Implementing Anaerobic Speed Reserve Testing in the Field: Validation of vVO2max Prediction From 1500-m Race Performance in Elite Middle-Distance Runners

in International Journal of Sports Physiology and Performance
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Purpose: Anaerobic speed reserve (ASR), defined as the speed range from velocity associated with maximal oxygen uptake (vVO2max) to maximal sprint speed, has recently been shown to be an important tool for middle-distance coaches to meet event surge demands and inform on the complexity of athlete profiles. To enable field application of ASR, the relationship between gun-to-tape 1500-m average speed (1500v) and the vVO2max for the determination of lower landmark of the ASR was assessed in elite middle-distance runners. Methods: A total of 8 national and 4 international middle-distance runners completed a laboratory-measured vVO2max assessment within 6 wk of a nonchampionship 1500-m gun-to-tape race. ASR was calculated using both laboratory-derived vVO2max (ASR-LAB) and 1500v (ASR-1500v), with maximal sprint speed measured using radar technology. Results: 1500v was on average +2.06 ± 1.03 km/h faster than vVO2max (moderate effect, very likely). ASR-LAB and ASR-1500v mean differences were −2.1 ± 1.5 km/h (large effect, very likely). 1500v showed an extremely large relationship with vVO2max, r = .90 ± .12 (most likely). Using this relationship, a linear-regression vVO2max-estimation equation was derived as vVO2max (km/h) = (1500v [km/h] − 14.921)/0.4266. Conclusions: A moderate difference was evident between 1500v and vVO2max in elite middle-distance runners. The present regression equation should be applied for an accurate field prediction of vVO2max from 1500-m gun-to-tape races. These findings have strong practical implications for coaches lacking access to a sports physiology laboratory who seek to monitor and profile middle-distance runners.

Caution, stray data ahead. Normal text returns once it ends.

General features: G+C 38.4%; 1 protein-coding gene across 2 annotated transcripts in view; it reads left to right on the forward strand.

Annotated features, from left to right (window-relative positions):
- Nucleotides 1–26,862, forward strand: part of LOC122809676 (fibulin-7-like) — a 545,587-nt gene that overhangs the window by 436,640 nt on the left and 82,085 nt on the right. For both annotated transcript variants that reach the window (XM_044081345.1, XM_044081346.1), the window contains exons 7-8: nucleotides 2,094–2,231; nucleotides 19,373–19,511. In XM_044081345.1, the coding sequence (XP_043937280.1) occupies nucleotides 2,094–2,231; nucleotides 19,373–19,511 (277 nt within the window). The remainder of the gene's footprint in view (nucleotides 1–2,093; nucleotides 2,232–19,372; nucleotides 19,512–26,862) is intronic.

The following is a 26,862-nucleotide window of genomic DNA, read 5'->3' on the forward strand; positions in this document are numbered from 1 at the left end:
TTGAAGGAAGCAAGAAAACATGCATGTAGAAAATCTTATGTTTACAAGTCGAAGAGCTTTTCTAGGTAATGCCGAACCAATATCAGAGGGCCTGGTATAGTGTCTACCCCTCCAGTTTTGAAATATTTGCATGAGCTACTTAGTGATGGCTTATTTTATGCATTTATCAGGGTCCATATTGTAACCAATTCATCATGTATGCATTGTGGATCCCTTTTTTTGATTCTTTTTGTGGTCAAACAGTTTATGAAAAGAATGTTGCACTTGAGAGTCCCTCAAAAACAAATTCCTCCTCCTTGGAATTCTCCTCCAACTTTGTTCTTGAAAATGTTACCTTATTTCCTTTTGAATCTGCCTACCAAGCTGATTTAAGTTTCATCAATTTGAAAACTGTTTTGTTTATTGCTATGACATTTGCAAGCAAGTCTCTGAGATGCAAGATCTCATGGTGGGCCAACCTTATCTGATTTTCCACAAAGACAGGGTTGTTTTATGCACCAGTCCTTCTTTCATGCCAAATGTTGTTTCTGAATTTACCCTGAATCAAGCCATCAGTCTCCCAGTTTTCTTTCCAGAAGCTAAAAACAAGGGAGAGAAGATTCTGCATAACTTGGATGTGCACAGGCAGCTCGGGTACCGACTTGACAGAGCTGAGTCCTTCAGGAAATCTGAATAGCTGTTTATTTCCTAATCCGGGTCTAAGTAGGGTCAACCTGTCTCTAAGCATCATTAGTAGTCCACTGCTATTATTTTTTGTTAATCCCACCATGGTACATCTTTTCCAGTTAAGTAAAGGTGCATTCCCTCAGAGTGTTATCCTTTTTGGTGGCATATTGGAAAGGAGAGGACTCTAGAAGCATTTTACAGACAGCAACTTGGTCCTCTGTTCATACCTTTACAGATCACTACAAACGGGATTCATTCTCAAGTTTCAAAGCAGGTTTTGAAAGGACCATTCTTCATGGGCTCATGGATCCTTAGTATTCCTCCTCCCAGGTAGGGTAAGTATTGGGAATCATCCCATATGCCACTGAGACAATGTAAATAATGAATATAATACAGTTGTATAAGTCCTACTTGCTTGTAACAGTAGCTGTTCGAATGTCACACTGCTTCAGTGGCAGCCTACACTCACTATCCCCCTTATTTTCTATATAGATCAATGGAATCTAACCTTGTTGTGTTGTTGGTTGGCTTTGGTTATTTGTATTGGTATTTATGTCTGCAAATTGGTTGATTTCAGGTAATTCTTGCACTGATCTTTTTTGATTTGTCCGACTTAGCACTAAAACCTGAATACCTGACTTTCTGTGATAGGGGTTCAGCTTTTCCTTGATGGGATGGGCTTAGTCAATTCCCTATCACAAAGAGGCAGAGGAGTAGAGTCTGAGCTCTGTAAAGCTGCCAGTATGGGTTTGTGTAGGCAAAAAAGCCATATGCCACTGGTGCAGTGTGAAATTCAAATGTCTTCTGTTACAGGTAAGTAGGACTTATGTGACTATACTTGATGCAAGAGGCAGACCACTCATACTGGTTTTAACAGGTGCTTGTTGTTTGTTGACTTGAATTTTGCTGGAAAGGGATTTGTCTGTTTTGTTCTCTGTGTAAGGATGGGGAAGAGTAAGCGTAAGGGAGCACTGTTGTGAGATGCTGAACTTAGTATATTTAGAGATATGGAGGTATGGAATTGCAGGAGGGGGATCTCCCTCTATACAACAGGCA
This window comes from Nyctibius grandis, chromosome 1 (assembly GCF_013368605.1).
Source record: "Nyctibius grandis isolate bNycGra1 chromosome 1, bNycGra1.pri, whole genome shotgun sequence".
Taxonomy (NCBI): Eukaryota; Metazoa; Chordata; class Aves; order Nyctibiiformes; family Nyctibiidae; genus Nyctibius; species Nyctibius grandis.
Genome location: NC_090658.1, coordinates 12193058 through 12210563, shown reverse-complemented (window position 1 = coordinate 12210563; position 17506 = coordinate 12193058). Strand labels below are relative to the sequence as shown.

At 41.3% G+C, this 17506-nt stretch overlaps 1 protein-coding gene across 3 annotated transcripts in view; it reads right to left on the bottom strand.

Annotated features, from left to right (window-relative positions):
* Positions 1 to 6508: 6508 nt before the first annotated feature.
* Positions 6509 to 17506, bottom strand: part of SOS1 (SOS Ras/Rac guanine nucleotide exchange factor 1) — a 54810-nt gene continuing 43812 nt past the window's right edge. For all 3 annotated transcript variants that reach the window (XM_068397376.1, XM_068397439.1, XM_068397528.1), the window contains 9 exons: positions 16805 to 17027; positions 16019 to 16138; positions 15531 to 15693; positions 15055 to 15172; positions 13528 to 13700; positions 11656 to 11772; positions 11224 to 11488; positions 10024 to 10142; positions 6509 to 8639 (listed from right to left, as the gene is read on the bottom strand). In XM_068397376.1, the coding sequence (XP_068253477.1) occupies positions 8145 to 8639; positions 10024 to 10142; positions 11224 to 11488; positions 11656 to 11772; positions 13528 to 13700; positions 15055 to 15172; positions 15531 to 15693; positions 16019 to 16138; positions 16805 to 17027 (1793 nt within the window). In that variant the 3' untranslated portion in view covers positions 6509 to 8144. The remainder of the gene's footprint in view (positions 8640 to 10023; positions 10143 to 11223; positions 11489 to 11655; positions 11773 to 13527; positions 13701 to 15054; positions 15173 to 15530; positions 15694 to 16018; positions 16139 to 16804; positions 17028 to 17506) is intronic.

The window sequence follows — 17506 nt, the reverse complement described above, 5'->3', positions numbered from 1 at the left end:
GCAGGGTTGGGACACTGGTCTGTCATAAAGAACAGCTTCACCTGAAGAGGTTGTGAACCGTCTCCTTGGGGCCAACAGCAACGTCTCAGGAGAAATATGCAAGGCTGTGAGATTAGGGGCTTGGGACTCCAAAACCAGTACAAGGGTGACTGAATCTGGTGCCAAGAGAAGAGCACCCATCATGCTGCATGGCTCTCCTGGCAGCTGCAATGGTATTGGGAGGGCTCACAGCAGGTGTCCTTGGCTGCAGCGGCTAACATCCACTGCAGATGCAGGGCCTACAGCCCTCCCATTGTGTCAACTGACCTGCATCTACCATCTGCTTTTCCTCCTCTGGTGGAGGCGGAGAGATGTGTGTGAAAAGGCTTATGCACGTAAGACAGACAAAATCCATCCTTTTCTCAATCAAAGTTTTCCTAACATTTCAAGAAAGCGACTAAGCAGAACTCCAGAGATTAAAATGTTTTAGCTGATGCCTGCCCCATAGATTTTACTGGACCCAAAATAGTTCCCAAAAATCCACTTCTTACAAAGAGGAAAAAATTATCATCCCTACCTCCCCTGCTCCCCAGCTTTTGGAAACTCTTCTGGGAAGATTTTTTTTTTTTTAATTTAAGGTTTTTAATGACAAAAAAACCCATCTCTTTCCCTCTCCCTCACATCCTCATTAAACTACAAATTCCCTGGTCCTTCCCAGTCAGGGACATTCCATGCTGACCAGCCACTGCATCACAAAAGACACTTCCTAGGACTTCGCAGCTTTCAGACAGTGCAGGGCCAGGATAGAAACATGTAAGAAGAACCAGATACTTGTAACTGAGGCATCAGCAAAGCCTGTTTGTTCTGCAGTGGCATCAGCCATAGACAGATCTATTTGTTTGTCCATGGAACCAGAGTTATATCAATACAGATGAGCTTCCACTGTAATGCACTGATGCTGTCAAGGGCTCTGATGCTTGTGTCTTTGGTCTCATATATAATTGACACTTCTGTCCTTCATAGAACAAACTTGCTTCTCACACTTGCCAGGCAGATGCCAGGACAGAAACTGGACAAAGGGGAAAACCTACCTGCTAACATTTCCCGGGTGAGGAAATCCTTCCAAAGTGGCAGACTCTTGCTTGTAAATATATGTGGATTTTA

Sandford, Kilding, and Laursen are with Sports Performance Research Institute New Zealand (SPRINZ), Auckland University of Technology, Auckland, New Zealand. Sandford and Ross are with High Performance Sport New Zealand and Athletics New Zealand, Auckland, New Zealand. Rogers and Sharma are with the Australian Inst of Sport, Canberra, Australia. Rogers is also with Southern Cross University, Coffs Harbour, Australia. Sharma is with the University of Canberra Research Inst for Sport and Exercise (UCRISE), University of Canberra, Canberra, ACT, Australia.

Sandford (gsandford89@gmail.com) is corresponding author.
International Journal of Sports Physiology and Performance
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